Snap-O Fact #81

President Obama Increased the Power and Authority of the TARP Special Inspector General!
Signed into law by President George W. Bush on Oct. 3, 2008, the Troubled Asset Relief Program (TARP) is a program that allows the government to buy assets from financial organizations to strengthen the financial sector. TARP was a Republican brain child that was approved and signed into law under the leadership of George W. Bush. Ironically, rather than taking credit for a program that worked, the Republicans have turned the reality inside out and have led many to believe that TARP is a failed Obama program. The irony doubles when one understands that TARP was effective in saving the U. S. from a disastrous depression yet it has become a dirty word associated with the Obama administration rather than its true initiator. The story takes a triple turn when President Obama correctly defends the program while the creators vilify it and blame it on Obama.

On April 24th 2009, the President signed into law legislation from Senator Grassley and Senator Claire McCaskill to significantly strengthen oversight of TARP by increasing the power and authority of the special inspector general. 
The new law made clear the IG has authority over all actions taken under the relief plan; gave the IG the authority to hire auditors quickly by granting him temporary hiring authority; required the Treasury secretary to explain to Congress why any IG recommendations are not implemented; required that the IG issue a public report in September of 2009 to Congress analyzing how the program’s funds have been spent to date; and made funds for the IG immediately available to allow the IG to set up his office.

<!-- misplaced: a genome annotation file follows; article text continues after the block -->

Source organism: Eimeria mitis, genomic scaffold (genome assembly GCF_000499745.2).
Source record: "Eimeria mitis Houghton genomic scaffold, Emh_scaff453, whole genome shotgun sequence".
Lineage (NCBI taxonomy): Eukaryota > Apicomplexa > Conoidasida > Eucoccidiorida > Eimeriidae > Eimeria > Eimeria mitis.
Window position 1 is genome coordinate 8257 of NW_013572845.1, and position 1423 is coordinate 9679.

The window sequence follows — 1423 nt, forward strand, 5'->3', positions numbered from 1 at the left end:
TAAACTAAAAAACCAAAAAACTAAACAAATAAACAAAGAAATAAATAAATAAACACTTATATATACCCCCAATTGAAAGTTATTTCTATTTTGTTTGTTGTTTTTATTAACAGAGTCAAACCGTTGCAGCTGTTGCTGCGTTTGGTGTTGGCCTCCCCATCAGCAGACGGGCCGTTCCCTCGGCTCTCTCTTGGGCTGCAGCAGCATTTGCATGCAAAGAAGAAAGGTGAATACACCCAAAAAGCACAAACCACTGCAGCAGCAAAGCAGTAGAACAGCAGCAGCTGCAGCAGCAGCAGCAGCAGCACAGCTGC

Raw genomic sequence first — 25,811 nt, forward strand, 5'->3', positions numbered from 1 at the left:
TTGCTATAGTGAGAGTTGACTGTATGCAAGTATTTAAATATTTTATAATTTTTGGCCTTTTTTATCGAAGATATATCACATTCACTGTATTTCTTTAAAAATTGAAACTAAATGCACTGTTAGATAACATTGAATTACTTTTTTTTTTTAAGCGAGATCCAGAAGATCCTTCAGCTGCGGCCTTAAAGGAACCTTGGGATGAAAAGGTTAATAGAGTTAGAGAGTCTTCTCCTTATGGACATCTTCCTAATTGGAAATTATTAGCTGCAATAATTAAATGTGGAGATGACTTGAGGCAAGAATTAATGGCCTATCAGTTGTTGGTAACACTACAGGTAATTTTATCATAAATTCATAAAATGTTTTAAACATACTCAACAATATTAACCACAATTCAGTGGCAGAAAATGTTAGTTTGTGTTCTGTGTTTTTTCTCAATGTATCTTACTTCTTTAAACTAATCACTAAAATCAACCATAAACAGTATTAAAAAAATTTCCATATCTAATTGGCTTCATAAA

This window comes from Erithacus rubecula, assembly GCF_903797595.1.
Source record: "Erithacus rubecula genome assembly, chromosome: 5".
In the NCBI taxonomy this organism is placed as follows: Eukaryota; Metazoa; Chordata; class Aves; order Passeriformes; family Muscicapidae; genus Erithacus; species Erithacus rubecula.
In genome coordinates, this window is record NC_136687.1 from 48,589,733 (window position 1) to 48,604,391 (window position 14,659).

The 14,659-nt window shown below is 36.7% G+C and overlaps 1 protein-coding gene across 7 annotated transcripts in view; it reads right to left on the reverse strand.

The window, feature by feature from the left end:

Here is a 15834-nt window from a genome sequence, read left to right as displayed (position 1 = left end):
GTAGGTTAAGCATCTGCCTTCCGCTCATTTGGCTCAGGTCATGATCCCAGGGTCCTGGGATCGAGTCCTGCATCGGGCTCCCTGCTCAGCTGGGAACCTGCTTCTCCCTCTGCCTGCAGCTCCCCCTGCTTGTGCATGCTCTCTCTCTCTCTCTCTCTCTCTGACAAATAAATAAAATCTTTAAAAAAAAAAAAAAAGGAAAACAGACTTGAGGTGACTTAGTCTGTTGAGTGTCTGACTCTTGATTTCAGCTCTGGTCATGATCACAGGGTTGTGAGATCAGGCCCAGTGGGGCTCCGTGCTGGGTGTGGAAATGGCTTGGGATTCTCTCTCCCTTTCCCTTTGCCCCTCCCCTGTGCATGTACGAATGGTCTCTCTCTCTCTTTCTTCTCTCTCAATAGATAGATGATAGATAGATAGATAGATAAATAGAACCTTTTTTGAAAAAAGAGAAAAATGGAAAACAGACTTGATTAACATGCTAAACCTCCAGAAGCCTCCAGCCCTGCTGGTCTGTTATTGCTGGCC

There are many myths and misconceptions about TARP that have been repeated until most people believe the direct opposite of the actual facts. One of these myths is that the cost of TARP was $700 billion. The fact is that most of the money has been paid back and the cost to the government for saving the economy was under $100 billion. Although this is still a large amount of money, it was a relatively small price to pay for the result it achieved.
According to The New York Times at the time of the ending of the program, President “Obama will propose tapping cash from the $700 billion Troubled Asset Relief Program to help reduce the 10% unemployment rate.” Today the rate is still high but it has been significantly reduced thanks, in part, to the President's astute actions in turning the TARP program from a losing proposition into a win for America.